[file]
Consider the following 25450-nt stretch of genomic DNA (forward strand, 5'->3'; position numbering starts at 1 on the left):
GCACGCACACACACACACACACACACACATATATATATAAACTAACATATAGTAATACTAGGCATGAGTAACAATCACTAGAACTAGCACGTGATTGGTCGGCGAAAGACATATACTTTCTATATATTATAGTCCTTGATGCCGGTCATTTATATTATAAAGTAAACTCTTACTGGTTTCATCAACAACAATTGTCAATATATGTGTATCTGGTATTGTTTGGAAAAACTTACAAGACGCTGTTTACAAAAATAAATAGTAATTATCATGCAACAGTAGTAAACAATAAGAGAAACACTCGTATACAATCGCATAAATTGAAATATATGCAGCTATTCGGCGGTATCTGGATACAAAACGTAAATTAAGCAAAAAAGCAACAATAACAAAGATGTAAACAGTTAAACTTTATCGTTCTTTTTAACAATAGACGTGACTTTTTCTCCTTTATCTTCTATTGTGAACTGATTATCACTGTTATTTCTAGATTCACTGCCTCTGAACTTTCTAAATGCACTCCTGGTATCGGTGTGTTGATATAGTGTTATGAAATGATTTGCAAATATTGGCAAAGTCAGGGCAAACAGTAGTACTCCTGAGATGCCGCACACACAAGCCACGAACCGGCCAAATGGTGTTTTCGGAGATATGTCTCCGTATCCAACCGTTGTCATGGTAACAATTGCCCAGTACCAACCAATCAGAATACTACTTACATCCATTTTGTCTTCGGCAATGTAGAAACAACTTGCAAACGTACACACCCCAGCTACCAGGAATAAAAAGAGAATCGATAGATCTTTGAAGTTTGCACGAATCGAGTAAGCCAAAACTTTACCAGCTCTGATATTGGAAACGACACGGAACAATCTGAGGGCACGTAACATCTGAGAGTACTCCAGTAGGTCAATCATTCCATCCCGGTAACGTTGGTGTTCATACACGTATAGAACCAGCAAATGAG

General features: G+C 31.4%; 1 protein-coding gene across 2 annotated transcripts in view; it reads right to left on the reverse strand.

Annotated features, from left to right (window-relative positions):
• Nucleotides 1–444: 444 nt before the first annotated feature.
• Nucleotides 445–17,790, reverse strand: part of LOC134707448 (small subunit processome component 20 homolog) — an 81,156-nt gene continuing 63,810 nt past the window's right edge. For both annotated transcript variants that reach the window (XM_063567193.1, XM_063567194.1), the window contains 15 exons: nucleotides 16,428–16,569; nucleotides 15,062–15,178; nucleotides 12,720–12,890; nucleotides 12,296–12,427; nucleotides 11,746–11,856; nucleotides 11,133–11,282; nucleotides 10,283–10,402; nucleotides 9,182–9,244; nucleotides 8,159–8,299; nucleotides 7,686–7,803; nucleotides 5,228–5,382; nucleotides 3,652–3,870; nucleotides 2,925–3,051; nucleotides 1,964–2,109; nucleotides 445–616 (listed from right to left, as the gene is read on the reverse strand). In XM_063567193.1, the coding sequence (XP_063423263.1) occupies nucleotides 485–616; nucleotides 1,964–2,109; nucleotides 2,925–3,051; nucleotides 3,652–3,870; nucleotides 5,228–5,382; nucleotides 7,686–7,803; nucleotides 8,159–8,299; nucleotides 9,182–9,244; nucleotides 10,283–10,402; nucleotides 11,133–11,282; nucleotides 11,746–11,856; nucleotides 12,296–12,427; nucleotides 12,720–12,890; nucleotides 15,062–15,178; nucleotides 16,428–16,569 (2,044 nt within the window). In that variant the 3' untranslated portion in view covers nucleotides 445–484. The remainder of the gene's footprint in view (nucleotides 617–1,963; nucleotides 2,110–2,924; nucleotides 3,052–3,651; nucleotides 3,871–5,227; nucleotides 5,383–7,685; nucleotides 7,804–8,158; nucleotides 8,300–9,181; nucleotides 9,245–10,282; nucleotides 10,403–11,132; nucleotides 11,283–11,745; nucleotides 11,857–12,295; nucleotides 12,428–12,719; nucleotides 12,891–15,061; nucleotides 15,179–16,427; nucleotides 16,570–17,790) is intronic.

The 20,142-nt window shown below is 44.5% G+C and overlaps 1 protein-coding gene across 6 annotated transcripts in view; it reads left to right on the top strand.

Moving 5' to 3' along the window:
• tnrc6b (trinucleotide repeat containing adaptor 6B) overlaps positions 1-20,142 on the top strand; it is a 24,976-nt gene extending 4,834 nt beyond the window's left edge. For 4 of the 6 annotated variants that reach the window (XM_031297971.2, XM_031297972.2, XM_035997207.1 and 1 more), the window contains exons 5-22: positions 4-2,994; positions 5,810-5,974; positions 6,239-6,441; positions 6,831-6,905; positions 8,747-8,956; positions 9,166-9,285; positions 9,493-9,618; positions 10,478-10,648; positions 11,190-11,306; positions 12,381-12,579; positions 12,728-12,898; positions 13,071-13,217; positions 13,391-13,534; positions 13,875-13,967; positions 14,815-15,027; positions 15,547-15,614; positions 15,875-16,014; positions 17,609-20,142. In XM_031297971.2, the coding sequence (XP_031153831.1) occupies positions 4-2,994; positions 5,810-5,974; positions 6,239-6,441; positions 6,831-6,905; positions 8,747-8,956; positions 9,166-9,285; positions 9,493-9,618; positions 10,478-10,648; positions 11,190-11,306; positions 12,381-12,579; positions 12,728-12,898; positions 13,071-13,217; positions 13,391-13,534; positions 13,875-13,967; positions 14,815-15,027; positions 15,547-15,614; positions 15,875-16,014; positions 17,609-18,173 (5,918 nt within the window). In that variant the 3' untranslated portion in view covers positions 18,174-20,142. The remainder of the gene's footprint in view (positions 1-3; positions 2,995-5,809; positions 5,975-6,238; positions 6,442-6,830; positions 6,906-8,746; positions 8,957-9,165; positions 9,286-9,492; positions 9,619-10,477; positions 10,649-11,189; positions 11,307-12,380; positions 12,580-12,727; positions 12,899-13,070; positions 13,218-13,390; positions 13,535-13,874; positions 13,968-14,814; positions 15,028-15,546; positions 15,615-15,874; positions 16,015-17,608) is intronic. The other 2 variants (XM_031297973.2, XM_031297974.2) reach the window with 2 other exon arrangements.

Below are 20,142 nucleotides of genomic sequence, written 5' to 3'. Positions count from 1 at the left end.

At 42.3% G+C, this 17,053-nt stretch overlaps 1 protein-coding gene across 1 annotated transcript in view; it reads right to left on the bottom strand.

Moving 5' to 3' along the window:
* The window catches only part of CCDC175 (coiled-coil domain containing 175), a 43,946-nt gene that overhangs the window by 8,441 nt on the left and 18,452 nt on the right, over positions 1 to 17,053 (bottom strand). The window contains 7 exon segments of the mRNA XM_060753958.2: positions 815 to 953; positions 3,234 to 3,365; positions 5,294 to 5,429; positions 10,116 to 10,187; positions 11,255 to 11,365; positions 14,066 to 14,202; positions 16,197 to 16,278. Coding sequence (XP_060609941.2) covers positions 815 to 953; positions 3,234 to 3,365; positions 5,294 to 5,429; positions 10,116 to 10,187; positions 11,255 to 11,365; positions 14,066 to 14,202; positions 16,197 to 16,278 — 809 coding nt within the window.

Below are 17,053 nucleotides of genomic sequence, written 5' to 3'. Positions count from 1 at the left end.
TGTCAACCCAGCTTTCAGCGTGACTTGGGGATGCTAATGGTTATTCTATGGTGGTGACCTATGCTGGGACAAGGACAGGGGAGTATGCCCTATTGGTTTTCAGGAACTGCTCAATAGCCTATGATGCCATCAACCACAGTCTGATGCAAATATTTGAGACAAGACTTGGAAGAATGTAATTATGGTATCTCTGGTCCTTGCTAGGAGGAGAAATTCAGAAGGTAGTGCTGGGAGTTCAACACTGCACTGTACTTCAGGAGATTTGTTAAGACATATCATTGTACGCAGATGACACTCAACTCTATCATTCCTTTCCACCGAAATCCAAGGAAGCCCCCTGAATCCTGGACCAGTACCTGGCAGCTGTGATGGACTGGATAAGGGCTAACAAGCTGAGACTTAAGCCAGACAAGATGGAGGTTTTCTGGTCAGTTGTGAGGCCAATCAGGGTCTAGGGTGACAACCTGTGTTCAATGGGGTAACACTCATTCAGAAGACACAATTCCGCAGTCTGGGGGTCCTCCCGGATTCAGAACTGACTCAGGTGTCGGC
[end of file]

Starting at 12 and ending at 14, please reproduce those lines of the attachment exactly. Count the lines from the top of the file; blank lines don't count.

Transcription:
Moving 5' to 3' along the window:
* The window catches only part of CCDC175 (coiled-coil domain containing 175), a 43,946-nt gene that overhangs the window by 8,441 nt on the left and 18,452 nt on the right, over positions 1 to 17,053 (bottom strand). The window contains 7 exon segments of the mRNA XM_060753958.2: positions 815 to 953; positions 3,234 to 3,365; positions 5,294 to 5,429; positions 10,116 to 10,187; positions 11,255 to 11,365; positions 14,066 to 14,202; positions 16,197 to 16,278. Coding sequence (XP_060609941.2) covers positions 815 to 953; positions 3,234 to 3,365; positions 5,294 to 5,429; positions 10,116 to 10,187; positions 11,255 to 11,365; positions 14,066 to 14,202; positions 16,197 to 16,278 — 809 coding nt within the window.

Below are 17,053 nucleotides of genomic sequence, written 5' to 3'. Positions count from 1 at the left end.